A bond in which coupon payments come in the form of more bonds, rather than cash. At times, the investor has the option of choosing whether to accept cash or payment-in-kind, but more often this option resides with the issuer. A problem with PIK bonds for the issuer is the fact that it becomes tempting to pay coupons with more debt rather than cash when the company has a liquidity problem. Of course, doing this often only adds to the issuer's liquidity problems. This type of bond was not unusual during the private equity boom in the mid-2000s, but became rare during the credit crunch at the end of the decade.
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payment-in-kind security (PIK)
A relatively unusual type of security that allows the issuer to pay the investor with additional shares (in the case of PIK preferred) or with bonds (in the case of PIK bonds) rather than with cash. Payment-in-kind bonds and preferred stock may cause cash flow problems for investors who must pay income taxes on the market value of the additional securities received. PIK securities nearly always originate as a result of a leveraged buyout.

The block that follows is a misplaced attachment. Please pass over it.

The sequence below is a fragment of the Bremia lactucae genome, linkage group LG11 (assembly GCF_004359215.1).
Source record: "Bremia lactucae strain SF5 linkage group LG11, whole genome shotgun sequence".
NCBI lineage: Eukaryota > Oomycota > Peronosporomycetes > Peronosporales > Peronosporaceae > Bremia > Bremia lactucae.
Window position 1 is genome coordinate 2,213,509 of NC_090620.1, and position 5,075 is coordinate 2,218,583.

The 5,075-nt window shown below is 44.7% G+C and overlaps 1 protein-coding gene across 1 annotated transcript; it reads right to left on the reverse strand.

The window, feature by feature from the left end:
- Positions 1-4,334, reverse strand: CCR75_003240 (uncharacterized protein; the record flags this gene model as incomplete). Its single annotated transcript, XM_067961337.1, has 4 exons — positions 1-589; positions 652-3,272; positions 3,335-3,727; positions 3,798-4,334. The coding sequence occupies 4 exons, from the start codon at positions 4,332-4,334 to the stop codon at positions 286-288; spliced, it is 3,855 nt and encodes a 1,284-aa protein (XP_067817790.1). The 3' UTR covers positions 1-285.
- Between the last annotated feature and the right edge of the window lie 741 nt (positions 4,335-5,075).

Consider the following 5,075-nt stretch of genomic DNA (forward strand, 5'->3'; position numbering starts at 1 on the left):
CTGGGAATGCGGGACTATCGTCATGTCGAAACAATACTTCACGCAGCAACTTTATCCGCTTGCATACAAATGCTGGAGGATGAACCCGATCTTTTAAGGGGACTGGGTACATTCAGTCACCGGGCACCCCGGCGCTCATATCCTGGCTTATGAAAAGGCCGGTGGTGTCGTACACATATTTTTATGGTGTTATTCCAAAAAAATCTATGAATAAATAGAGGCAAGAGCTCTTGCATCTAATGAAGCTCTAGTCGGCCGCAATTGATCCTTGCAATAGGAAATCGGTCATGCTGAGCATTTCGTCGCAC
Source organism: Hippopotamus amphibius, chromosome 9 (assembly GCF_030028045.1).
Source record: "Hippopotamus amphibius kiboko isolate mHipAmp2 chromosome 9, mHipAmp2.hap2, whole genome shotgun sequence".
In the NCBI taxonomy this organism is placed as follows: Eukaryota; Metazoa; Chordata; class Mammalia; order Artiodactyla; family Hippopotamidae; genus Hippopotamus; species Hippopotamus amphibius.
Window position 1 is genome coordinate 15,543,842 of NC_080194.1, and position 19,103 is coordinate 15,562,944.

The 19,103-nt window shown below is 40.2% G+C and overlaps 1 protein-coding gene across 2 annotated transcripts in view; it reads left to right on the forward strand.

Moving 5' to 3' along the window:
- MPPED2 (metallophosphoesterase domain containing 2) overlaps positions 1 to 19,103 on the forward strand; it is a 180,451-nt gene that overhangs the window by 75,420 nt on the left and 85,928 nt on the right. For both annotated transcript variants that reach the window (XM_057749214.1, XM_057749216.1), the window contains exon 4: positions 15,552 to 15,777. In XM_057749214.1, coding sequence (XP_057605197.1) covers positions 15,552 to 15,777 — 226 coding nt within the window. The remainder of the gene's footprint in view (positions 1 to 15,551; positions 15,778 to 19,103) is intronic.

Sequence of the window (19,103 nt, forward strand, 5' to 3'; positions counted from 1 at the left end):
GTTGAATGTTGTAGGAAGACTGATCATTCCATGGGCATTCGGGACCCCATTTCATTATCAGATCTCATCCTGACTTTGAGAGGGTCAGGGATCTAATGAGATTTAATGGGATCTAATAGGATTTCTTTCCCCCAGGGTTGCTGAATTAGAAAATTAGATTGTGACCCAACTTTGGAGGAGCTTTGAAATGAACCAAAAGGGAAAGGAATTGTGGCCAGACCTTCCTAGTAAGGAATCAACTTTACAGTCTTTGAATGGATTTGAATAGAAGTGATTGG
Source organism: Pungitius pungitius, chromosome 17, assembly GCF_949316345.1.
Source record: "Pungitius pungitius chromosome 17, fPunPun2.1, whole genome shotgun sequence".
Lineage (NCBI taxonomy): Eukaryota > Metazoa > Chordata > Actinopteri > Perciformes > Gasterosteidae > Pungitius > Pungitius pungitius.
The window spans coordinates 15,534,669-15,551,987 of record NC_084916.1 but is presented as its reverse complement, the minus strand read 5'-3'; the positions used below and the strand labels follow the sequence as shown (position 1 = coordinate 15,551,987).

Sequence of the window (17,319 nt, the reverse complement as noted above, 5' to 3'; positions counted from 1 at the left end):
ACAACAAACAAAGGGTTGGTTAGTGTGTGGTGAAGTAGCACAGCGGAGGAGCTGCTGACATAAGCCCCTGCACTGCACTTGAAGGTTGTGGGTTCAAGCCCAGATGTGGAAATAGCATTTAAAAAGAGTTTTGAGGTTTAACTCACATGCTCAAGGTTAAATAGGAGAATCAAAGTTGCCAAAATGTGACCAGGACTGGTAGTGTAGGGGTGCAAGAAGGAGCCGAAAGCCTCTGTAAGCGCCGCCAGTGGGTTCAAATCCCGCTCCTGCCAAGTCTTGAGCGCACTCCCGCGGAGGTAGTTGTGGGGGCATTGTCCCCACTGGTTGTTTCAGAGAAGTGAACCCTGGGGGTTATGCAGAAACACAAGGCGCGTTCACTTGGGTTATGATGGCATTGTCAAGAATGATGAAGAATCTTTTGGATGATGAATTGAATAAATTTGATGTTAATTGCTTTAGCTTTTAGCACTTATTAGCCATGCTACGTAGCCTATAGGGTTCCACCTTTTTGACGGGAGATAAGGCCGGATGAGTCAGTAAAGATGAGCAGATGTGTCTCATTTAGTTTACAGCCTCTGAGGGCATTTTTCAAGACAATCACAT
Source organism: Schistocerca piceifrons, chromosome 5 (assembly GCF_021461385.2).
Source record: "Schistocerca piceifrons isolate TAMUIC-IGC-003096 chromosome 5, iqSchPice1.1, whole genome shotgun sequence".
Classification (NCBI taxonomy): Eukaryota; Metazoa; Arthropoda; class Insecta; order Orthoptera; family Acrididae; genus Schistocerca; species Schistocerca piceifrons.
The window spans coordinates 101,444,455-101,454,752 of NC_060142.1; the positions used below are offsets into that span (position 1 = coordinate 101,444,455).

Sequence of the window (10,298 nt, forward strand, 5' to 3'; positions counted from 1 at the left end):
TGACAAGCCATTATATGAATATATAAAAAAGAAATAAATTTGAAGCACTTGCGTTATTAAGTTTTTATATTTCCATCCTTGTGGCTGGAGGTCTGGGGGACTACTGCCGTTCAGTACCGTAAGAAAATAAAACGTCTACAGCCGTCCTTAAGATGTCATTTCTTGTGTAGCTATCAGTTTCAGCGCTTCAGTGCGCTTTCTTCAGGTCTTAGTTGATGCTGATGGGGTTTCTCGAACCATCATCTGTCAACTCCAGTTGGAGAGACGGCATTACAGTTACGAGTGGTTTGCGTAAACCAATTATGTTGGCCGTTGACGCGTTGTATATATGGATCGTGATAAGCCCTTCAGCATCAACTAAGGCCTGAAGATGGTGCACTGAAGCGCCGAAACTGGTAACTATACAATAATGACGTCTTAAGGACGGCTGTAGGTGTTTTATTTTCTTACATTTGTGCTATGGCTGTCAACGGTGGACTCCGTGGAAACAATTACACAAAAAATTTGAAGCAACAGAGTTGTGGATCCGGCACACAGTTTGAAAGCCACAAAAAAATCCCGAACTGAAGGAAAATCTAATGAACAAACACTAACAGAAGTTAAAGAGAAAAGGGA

Wall Street Words: An A to Z Guide to Investment Terms for Today's Investor by David L. Scott. Copyright © 2003 by Houghton Mifflin Company. Published by Houghton Mifflin Company. All rights reserved. All rights reserved.